Empowerment of Indian Women – A Sham?

Posted on June 22, 2010 in Society

Abhirup Bhunia:

Empowerment is the act of bestowing power and authority on someone. Women empowerment thus refers to the conferring of leverage to women who are otherwise deprived. This includes granting to women effectual decision-making power, the power to influence others decisions along with economic, social and civil freedom. Women in India have been disadvantaged for ages mainly because they were believed to be and treated as inferior to men. Sadly, a pseudo-empowerment process has been undertaken each time women’s welfare was given consideration to. There has been a failure in detecting where the problem is and what empowerment means. In short, female empowerment processes in India are moving at a staggering pace contrary to what the popular belief is. The women, in order to be empowered, firstly need authority at home, which they don’t. This doesn’t necessitate arresting women empowerment schemes beyond domestic affairs. The process should be carried out concurrently at home and outside. Within the family, they must have equal say as men, so should be the case at work. There are five major components which if ensured would lead to appropriate women empowerment and those are: proper education, social equity and status, improved health, economic or financial stability and political participation.

In India, a whopping 56% of the women are illiterate as against a considerably lower 24% in case of men, evincing the palpable inequity. This should be done away with by ensuring increased enrolment of girls in schools initially and then colleges. Educating the girl child is now an order of the government, with the Right to Education act in force which will address the cause of literacy dramatically. This apart adult literacy programs should be initiated in villages to contribute to the escalation in female literacy.

The most extensive element of women empowerment is providing them with social rank, status and justice. Even today the media flashes reports of dowry deaths, child marriages, and female infanticides. Various forms of women centric crimes constitute a big problem which can be mended with stringent laws in place. Certainly there isn’t any dearth of law that protects a woman in India, but the cases of justice being ultimately handed out are limited. India records about 7000 dowry deaths per year. 38% women face torture, 22% molestation and 12% rape in their lifetime. Shockingly, 33% of all crimes against women are committed by family members including husbands. This brings us to domestic violence, an ignominious phenomenon in India that haunts several women in villages, towns and metropolises. A law has however been constituted to tackle this menace which is called ‘The prevention of domestic violence act’.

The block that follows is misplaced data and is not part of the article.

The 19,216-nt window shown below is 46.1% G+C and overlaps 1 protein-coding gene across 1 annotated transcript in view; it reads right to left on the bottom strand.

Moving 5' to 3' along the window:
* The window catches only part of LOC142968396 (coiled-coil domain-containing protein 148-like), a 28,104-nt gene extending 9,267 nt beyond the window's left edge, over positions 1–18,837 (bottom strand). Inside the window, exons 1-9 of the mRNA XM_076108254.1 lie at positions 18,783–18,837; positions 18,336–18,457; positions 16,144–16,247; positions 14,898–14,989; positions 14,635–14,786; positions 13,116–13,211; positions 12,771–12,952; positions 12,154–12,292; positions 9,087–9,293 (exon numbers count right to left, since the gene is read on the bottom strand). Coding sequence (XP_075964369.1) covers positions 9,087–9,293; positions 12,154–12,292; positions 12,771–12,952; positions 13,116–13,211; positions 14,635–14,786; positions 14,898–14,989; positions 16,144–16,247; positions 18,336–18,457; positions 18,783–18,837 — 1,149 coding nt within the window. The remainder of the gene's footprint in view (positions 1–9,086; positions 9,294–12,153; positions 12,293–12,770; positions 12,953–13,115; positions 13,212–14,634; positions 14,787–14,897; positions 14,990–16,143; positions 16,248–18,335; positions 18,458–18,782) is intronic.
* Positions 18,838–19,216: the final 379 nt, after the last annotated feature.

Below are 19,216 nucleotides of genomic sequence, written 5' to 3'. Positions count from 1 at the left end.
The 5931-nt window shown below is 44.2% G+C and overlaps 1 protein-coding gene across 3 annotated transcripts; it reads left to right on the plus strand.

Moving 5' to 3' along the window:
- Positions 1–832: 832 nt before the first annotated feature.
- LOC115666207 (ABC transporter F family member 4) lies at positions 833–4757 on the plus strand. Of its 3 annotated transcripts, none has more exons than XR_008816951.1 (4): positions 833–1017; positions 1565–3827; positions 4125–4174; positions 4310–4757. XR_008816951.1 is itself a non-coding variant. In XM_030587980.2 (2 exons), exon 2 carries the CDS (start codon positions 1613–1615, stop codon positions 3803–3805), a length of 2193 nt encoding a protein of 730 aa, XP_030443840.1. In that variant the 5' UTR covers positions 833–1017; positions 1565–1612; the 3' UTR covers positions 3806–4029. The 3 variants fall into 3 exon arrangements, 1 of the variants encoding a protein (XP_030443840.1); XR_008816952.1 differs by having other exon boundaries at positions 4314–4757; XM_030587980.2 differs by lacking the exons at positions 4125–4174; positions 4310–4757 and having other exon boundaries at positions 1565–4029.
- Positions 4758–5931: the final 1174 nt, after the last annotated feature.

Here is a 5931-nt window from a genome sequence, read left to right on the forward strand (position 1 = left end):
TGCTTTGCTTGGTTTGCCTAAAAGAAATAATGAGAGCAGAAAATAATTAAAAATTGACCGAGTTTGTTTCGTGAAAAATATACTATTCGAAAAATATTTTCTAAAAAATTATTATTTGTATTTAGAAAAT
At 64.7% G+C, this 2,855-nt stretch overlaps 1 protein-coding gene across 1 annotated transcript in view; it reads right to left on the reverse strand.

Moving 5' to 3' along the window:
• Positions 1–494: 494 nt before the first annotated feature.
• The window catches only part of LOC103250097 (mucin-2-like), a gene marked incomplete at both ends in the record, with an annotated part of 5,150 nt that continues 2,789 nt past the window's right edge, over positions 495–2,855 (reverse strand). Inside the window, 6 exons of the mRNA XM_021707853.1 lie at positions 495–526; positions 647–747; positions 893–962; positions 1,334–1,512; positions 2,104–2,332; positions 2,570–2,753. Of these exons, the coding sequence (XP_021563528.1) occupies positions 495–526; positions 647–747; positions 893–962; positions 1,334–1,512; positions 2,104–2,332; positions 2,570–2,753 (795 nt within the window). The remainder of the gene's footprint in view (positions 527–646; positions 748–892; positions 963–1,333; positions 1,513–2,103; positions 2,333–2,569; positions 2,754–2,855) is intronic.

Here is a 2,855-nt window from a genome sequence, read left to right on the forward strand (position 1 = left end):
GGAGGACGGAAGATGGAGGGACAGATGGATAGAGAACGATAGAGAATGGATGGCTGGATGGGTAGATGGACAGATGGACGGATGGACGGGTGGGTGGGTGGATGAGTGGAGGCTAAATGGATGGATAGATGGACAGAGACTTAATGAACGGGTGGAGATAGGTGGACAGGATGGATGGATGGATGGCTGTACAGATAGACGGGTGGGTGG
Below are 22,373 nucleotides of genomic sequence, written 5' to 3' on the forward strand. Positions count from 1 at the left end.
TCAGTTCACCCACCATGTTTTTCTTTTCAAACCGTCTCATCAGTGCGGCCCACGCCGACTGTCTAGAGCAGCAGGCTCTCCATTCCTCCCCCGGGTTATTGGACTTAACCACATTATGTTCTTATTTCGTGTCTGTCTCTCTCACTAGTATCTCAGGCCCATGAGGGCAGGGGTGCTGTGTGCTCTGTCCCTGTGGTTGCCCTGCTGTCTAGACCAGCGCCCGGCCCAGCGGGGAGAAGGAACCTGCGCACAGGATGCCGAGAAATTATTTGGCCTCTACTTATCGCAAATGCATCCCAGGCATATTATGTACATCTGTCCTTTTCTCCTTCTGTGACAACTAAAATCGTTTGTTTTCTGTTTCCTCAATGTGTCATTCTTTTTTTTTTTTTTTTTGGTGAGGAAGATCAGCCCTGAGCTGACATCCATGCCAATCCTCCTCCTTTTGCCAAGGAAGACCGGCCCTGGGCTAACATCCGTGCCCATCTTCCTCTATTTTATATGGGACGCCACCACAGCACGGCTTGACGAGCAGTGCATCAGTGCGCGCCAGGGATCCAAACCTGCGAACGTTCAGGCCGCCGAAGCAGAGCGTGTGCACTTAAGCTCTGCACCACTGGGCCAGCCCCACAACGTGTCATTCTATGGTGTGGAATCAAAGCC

The IT-BPO industry, which propelled India’s economic surge, boasts of 60% women employees verifying that a rich number of women today get along with computers better than cookery. A good proportion of women in urban India are financially independent. However, financial independence alone does not signify empowerment. Working women who can earn their own living aren’t spared of domestic violence; instead this phenomenon is quite prevalent in cities. Surveys conducted by UNICEF show that 45% of men in India have admitted to have physically abused their wives. In NE India, 20% young girls are forced into prostitution, sold to brothels and yet others are trafficked to neighboring nations.

Health, they say, is the biggest wealth. UNICEF recently revealed that married women from India are the most anaemic in the world and this has been attributed to low social rank of women and bad quality of food. To talk of the health oriented repercussions of trafficking, there has been a rise in the AIDS count as well.

The political participation of women is an important facet. Sadly, the representation of women in national politics is only 11%. The parliament has passed a bill that reserves 33% of seats for women in Lok Sabha and all state assemblies in what is termed as a historic bill. This has been perceived by some as vote bank politics as well. Although many nations have taken this route to empower the fairer sex, this is not the best way. In India, where political dynasties are a big thing, there is high possibility that wives and daughters of existent politicians make their way into the parliament. Proxy representation, which the bill allows, deifies a major tenet of empowerment — decision making. Female members of the kin who are likely to gain political seats would be, in most cases, dictated by the male politician whose relative she is, something which has got nothing to do with empowerment of women. While this could be one of the cases, it is believed that the bill is elitist, something that does not befit empowerment of women either, given that India is a nation where the poor and the middle class form the majority of population. The proposed law also insinuates that women are too incapable too progress without reservation, which is very much anti-empowerment in nature since a crucial aspect of empowerment is to instill a strong sense of self confidence in a woman’s mind. The impact of suitable female empowerment can be recognized by a statement issued by UNDP which says: India’s GDP rate could escalate further if the female employment rate is bolstered.

Let’s hope to see a better India with women — all empowered and independent.

Abhirup Bhunia is a special correspondent at Youth Ki Awaaz. He takes a special liking to global diplomacy and international developments along with social issues. Follow him at twitter.com/abhirup1 or contact him at abhirup.b1@gmail.com